Then the swam banked sharply down, folding like a river folds when it is stumbling in declining gravity, and the Phe-butoo began to be taken up: sometimes in wholes, sometimes in halves, sometimes in pieces, the deep rumble of their screams hardly noticeable in the roar of so many wings so close together. The aerial ballet of the Whu-ta-k’in was breath taking, and in their yellow guards the People watched entranced and nearly crystalline as in intricate choreography the flock took in this season’s indentured members of the Phe-butoo under-species, beginning the yellow-filled half of this year’s ritual, wherein the playmates of a thriving community were exchanged.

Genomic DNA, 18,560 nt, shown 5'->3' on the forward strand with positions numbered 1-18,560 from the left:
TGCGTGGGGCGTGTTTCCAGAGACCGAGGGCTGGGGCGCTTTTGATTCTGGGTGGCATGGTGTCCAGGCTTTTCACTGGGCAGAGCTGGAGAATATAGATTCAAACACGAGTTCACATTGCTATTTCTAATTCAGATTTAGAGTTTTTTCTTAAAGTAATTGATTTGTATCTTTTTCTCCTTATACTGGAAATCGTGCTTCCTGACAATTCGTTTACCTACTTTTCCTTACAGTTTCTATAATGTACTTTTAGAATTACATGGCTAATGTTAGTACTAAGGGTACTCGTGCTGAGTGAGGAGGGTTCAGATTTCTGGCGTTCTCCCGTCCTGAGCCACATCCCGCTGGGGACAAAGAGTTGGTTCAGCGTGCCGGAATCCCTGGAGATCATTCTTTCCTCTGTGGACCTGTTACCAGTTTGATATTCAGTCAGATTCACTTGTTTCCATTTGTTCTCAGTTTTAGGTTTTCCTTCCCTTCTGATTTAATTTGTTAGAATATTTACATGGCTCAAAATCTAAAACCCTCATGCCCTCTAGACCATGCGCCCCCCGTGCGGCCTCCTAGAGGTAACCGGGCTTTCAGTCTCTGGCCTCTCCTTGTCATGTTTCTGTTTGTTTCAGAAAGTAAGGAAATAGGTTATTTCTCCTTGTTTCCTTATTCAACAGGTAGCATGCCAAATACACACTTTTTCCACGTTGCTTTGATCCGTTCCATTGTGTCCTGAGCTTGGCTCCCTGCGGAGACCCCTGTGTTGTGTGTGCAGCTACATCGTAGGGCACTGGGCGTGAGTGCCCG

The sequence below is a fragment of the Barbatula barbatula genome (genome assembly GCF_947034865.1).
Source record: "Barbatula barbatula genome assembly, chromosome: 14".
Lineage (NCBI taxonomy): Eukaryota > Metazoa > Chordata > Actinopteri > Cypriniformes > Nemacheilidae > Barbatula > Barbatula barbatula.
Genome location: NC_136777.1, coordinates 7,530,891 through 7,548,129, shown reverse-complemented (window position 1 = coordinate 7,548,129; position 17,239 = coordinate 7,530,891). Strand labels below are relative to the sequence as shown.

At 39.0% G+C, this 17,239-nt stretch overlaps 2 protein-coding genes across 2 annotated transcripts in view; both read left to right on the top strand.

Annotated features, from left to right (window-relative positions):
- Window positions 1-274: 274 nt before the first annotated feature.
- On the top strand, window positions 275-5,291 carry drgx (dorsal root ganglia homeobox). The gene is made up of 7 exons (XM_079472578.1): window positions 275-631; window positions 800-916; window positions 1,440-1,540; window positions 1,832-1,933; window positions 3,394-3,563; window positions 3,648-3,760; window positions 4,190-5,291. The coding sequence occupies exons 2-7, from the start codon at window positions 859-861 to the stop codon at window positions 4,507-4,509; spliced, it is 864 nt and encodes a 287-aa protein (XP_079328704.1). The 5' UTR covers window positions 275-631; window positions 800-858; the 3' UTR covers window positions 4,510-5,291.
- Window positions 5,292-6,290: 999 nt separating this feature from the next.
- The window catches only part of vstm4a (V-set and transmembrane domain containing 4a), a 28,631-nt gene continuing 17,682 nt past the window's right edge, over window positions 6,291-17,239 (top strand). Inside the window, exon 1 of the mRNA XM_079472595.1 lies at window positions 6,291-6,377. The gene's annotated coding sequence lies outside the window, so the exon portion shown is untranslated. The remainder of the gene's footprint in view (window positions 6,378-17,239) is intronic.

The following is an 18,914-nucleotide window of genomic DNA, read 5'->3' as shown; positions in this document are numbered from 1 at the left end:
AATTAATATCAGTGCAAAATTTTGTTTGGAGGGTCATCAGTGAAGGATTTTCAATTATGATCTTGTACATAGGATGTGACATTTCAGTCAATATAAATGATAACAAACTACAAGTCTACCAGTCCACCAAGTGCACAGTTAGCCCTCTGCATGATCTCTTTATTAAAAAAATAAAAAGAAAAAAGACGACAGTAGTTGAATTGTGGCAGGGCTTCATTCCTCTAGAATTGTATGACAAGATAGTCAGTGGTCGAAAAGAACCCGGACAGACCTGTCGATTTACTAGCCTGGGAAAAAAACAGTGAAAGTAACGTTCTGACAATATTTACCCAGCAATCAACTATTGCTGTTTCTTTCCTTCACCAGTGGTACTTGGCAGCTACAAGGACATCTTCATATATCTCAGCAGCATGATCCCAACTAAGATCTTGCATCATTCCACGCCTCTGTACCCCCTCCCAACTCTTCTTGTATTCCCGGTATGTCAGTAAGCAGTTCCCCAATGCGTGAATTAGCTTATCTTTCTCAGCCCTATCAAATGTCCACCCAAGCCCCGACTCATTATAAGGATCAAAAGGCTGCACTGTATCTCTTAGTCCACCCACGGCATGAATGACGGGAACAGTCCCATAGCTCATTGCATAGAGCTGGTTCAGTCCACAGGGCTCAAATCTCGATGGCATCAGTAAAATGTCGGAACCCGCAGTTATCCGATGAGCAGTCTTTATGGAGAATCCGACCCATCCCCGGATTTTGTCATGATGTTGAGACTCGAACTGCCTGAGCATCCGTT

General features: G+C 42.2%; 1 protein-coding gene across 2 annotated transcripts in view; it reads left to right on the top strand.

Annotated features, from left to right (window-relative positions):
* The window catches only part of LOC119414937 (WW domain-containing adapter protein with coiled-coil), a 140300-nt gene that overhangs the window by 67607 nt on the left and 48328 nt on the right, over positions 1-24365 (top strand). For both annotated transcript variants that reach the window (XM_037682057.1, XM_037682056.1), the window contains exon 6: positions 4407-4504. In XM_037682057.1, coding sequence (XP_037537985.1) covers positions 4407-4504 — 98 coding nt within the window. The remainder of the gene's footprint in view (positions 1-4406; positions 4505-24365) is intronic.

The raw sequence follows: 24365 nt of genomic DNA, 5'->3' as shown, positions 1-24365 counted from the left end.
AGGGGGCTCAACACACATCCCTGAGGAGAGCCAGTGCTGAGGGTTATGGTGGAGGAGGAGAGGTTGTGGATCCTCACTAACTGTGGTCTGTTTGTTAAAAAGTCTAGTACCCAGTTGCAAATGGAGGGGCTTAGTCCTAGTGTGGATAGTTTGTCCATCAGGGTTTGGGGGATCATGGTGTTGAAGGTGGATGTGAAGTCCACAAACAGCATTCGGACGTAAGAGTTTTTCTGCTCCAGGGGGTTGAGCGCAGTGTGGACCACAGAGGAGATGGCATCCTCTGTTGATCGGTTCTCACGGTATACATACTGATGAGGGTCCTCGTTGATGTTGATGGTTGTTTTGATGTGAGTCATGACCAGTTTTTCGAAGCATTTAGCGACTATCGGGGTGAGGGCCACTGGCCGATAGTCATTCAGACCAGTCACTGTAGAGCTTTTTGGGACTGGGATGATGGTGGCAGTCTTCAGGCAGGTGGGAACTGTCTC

Nika did not so much like putting things back into place. But the comb was a marvelous machine. She could drag its bristles along her arm and have the most wondrous sensation. The tingles were a water that ran over her without the wet. And Wonjel laughed when she did it, which made her laugh too, and she sat naked on top of her tan tunic giggling and laughing and perhaps hearing all of what lept from Wonjel’s lips, but not quite knowing where in her brain the patterns of Wonjel’s sound should be housed; and so she let them go and laughed and laughed and laughed.
AUTHOR BIO: Ken Poyner often serves as unlikely eye-candy at his wife’s powerlifting meets. His latest collection of brief fictions, “Constant Animals”, can be located through links on his website, www.kpoyner.com. He has had recent work out in “Corium”, “Asimov’s Science Fiction”, “Poet Lore”, “Sein und Werden”, “Cream City Review”, and a few dozen other places. When power lifting season is in recovery, he spends his time acting as a comfortable place for any number of his four cats to crash and dream.